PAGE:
"Oh, Christ." Finn said softly, more to himself than anything. "Christ. We don’t have what it takes to fix that." He peeled Chow’s jacket off, the leather slick with clotting liquid from a few superficial head cuts that would do nothing but pump blood. Beneath it was Chow’s thin black shirt, also quickly removed, ignoring the mewling of pain that escaped his mouth even in unconsciousness. The pale skin of the small Asian man’s chest was spattered with bruises that were all colors of the rainbow, looking like a Pollock masterpiece. One in particular was splashed over his protruding ribs on the right side.

"How did this *happen*? This isn’t Chan’s style. Has he had trouble breathing?"

Ratso looked confused, scratching his head nervously, eyes never leaving Finn’s hands as they, soft as a downy feather, probed the largest bruise. The body beneath them jerked sharply. "Chan?"

"Yes, Ratso, Chan. Because you know I care *so much* about that asshole." Verdant eyes did not roll, but there was definitely the implication of such an action in the thorny words. "Chow."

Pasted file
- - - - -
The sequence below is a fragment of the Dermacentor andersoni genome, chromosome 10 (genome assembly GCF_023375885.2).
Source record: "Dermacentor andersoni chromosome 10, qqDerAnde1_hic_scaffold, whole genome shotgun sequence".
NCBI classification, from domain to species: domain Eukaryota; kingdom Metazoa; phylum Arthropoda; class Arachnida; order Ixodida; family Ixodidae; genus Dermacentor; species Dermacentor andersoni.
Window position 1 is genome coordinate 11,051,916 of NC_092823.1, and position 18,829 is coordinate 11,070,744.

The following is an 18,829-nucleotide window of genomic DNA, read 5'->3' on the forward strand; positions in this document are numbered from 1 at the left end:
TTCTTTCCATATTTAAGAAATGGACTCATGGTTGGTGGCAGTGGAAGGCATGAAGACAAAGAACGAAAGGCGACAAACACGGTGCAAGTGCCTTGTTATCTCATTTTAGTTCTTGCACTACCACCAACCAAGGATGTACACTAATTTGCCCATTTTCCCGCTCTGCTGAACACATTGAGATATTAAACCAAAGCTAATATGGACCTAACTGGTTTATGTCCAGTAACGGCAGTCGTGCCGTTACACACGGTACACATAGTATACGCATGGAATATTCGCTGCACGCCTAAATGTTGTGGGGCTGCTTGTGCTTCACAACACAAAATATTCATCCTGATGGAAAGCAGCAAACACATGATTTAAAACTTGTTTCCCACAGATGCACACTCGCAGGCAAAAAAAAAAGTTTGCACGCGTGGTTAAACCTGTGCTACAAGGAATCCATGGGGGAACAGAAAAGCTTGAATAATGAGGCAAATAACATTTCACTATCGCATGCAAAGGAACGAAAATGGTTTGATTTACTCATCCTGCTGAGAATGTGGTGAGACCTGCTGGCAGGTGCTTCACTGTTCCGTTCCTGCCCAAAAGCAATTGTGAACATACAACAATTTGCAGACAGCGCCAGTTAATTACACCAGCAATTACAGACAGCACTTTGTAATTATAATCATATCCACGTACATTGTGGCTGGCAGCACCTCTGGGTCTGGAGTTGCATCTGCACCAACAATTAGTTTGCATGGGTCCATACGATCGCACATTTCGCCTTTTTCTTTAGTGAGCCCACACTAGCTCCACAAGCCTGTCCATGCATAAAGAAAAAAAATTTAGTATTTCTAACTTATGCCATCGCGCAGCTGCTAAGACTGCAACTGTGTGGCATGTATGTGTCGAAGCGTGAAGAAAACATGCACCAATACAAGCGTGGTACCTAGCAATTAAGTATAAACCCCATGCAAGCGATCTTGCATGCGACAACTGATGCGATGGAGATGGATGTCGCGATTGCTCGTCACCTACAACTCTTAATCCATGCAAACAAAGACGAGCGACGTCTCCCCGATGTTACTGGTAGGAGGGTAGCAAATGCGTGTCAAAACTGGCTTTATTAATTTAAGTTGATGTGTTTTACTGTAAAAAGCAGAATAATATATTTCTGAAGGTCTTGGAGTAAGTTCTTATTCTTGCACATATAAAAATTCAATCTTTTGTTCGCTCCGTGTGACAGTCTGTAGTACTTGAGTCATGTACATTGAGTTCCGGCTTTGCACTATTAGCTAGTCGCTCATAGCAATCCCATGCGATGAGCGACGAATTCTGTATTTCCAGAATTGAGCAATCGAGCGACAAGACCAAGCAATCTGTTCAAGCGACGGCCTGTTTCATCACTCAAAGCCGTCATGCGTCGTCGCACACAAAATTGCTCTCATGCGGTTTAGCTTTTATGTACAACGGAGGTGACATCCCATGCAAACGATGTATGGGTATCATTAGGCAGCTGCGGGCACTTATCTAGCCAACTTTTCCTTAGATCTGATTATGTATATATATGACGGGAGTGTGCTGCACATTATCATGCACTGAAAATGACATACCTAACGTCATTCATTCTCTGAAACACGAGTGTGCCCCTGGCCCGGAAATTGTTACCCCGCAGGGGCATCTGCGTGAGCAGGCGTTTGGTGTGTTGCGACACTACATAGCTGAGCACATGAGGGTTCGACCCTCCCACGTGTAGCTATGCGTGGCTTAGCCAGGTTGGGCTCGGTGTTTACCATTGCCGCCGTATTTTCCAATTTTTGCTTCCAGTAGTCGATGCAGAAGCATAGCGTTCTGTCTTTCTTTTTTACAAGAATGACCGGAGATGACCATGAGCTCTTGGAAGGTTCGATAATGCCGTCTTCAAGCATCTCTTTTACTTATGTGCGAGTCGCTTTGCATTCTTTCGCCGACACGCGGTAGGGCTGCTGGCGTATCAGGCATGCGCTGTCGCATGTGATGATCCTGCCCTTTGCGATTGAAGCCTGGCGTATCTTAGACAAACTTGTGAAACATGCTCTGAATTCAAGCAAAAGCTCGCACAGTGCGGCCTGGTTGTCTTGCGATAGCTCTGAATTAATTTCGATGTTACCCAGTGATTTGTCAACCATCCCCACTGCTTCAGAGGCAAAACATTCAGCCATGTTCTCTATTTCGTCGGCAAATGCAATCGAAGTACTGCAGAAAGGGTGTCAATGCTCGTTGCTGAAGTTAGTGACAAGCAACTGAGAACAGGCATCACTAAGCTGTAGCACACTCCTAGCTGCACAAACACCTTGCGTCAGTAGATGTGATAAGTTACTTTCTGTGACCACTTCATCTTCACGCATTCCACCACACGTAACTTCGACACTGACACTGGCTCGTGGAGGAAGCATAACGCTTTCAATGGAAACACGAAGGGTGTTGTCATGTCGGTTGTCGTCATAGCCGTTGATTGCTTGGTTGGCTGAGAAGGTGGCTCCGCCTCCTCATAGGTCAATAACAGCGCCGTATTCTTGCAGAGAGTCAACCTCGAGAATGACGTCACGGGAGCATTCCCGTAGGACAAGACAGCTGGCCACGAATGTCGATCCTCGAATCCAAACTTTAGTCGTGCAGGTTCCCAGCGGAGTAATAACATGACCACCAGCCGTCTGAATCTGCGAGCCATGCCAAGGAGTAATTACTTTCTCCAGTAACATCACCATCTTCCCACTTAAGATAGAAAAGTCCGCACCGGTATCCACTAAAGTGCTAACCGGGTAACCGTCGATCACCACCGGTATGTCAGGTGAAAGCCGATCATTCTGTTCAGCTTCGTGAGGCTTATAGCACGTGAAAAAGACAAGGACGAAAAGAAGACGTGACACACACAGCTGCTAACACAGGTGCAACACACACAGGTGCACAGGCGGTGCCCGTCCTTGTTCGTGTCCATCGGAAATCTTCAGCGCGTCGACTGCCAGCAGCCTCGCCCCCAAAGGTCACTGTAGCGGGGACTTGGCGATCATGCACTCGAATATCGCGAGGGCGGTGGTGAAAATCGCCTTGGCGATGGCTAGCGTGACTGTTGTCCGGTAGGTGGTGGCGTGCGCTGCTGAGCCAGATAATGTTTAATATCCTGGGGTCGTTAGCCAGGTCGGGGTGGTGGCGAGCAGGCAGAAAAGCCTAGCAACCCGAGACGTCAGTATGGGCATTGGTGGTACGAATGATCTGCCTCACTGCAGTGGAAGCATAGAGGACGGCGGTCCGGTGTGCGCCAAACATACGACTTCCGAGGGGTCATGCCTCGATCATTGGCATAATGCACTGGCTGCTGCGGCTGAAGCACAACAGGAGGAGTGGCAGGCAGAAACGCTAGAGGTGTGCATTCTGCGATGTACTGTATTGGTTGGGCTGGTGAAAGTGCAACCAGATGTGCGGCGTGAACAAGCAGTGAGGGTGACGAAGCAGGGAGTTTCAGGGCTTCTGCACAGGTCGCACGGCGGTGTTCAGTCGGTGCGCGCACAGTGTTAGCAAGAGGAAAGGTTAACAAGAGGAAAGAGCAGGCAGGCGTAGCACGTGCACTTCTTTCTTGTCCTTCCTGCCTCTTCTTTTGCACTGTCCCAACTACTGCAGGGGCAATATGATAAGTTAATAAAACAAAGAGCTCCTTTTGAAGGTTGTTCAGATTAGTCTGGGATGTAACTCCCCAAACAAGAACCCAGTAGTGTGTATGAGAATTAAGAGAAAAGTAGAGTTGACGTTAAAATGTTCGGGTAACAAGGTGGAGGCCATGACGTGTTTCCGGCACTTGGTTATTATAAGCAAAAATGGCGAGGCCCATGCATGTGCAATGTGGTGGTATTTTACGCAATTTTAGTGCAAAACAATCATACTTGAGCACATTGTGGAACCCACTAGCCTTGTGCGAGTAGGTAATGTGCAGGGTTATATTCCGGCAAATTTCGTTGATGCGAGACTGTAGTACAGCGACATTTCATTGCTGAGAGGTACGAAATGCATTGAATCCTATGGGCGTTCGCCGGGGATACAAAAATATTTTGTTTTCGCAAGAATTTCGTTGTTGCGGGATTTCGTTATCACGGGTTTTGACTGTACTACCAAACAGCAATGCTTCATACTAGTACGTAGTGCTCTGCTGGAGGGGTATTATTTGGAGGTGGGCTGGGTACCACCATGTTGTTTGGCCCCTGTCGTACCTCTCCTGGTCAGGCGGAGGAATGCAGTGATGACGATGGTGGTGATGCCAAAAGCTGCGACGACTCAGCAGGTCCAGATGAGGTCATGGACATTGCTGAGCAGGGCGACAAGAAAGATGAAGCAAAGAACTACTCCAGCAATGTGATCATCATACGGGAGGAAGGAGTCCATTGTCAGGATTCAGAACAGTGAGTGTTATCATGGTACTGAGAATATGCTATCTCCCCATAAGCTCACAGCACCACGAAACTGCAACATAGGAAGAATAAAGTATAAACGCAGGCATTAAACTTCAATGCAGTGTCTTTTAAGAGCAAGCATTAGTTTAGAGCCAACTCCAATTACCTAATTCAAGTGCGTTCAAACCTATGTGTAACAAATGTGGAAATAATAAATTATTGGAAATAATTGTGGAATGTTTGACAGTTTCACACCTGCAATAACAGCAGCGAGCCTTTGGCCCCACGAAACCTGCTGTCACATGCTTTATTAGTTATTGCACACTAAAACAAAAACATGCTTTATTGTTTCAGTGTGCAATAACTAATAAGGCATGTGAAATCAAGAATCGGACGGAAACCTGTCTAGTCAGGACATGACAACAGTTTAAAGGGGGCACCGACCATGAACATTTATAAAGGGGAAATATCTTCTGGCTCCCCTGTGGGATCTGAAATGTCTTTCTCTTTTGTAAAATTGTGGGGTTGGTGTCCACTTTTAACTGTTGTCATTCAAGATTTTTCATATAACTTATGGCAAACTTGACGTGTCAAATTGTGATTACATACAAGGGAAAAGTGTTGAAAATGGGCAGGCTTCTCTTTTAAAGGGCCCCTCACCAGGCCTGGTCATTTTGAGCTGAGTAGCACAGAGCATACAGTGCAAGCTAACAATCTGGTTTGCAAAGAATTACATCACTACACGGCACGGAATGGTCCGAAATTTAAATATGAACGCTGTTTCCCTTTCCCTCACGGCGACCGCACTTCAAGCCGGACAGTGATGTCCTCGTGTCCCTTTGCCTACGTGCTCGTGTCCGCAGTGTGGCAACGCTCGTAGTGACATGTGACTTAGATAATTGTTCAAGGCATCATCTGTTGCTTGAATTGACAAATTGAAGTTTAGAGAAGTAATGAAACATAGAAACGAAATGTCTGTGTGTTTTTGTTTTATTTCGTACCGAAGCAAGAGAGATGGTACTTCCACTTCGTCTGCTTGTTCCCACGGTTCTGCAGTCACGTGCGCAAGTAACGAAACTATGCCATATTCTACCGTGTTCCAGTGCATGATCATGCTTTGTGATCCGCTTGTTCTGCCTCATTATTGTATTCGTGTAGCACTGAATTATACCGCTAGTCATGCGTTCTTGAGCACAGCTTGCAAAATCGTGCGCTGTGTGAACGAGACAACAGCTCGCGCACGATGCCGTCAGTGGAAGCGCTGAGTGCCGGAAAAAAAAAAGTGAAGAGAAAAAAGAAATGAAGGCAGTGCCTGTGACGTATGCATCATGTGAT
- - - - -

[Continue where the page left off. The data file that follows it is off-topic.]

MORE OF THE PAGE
"Nuh-huh. He’s been breathin’ fine. I think." The sallow-skinned man scratched his nose nervously, pausing a moment to fidget with the Band-Aid perched there. There was an expectant silence, like the milieu of a funeral home, where Ratso looked on while Finn carefully wrapped Chow’s damaged torso in bandages. When the redhead pulled away, there was impatience on his face.

"So . . ." He urged, staring at the only other conscious face in the room, which blinked.

"So what?"

Finn swallowed an exasperated sigh, and replied with as much honey in his voice as possible. "What." He asked quietly. "Happened?"

"Oh." Ratso’s garnet eyes pulled away from Finn’s, and rested on Chow’s battered face. "We were on the water tower. He got knocked off." Mind moving surprisingly quicker than it usually did, he decoded Finn’s shocked expression and answered the soon-to-be-asked question. "He landed in a mattress factory. ‘Kept him from being killed. I fell too, but I landed in a big thing of nougat."

There was a heated quiet. "Nougat."

"Uh . . . yeah."

"You . . . you idiots, and your goddamned direct telephone line to Lady Fortune. Do you know how lucky you are? If you’d been a couple of feet to the side, either of you-"

"Uh-huh." Ratso nodded far too cheerfully, and slapped his hand against his thigh. "Splat! Enforcer pancakes."